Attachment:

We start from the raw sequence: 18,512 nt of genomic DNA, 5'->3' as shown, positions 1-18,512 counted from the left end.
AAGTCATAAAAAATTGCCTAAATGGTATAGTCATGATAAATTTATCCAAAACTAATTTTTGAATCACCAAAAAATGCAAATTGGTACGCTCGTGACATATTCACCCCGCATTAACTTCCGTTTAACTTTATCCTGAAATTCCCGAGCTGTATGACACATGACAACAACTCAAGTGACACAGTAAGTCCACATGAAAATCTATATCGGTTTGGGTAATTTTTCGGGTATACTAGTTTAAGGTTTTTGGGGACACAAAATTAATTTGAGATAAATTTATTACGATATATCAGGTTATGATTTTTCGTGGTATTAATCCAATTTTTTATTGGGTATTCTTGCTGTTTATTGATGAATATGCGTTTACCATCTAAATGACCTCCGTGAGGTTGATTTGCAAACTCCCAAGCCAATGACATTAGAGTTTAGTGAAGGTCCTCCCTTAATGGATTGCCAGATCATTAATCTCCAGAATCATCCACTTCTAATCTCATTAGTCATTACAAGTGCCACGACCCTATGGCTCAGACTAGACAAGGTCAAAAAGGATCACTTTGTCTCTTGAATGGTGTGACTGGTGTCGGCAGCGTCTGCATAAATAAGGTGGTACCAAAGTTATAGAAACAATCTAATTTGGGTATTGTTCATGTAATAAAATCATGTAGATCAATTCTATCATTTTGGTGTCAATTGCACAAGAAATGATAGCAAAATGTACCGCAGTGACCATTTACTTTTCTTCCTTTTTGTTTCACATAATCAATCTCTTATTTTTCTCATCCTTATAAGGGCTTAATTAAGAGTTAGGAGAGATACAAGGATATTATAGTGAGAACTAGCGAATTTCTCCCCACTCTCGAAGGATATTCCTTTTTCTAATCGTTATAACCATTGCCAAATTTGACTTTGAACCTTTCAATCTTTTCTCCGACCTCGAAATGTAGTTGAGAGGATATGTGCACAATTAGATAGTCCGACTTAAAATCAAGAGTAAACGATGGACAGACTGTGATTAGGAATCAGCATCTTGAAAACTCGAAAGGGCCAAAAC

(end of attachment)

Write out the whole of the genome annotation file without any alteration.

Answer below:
We start from the raw sequence: 18,512 nt of genomic DNA, 5'->3' as shown, positions 1-18,512 counted from the left end.
AAGTCATAAAAAATTGCCTAAATGGTATAGTCATGATAAATTTATCCAAAACTAATTTTTGAATCACCAAAAAATGCAAATTGGTACGCTCGTGACATATTCACCCCGCATTAACTTCCGTTTAACTTTATCCTGAAATTCCCGAGCTGTATGACACATGACAACAACTCAAGTGACACAGTAAGTCCACATGAAAATCTATATCGGTTTGGGTAATTTTTCGGGTATACTAGTTTAAGGTTTTTGGGGACACAAAATTAATTTGAGATAAATTTATTACGATATATCAGGTTATGATTTTTCGTGGTATTAATCCAATTTTTTATTGGGTATTCTTGCTGTTTATTGATGAATATGCGTTTACCATCTAAATGACCTCCGTGAGGTTGATTTGCAAACTCCCAAGCCAATGACATTAGAGTTTAGTGAAGGTCCTCCCTTAATGGATTGCCAGATCATTAATCTCCAGAATCATCCACTTCTAATCTCATTAGTCATTACAAGTGCCACGACCCTATGGCTCAGACTAGACAAGGTCAAAAAGGATCACTTTGTCTCTTGAATGGTGTGACTGGTGTCGGCAGCGTCTGCATAAATAAGGTGGTACCAAAGTTATAGAAACAATCTAATTTGGGTATTGTTCATGTAATAAAATCATGTAGATCAATTCTATCATTTTGGTGTCAATTGCACAAGAAATGATAGCAAAATGTACCGCAGTGACCATTTACTTTTCTTCCTTTTTGTTTCACATAATCAATCTCTTATTTTTCTCATCCTTATAAGGGCTTAATTAAGAGTTAGGAGAGATACAAGGATATTATAGTGAGAACTAGCGAATTTCTCCCCACTCTCGAAGGATATTCCTTTTTCTAATCGTTATAACCATTGCCAAATTTGACTTTGAACCTTTCAATCTTTTCTCCGACCTCGAAATGTAGTTGAGAGGATATGTGCACAATTAGATAGTCCGACTTAAAATCAAGAGTAAACGATGGACAGACTGTGATTAGGAATCAGCATCTTGAAAACTCGAAAGGGCCAAAAC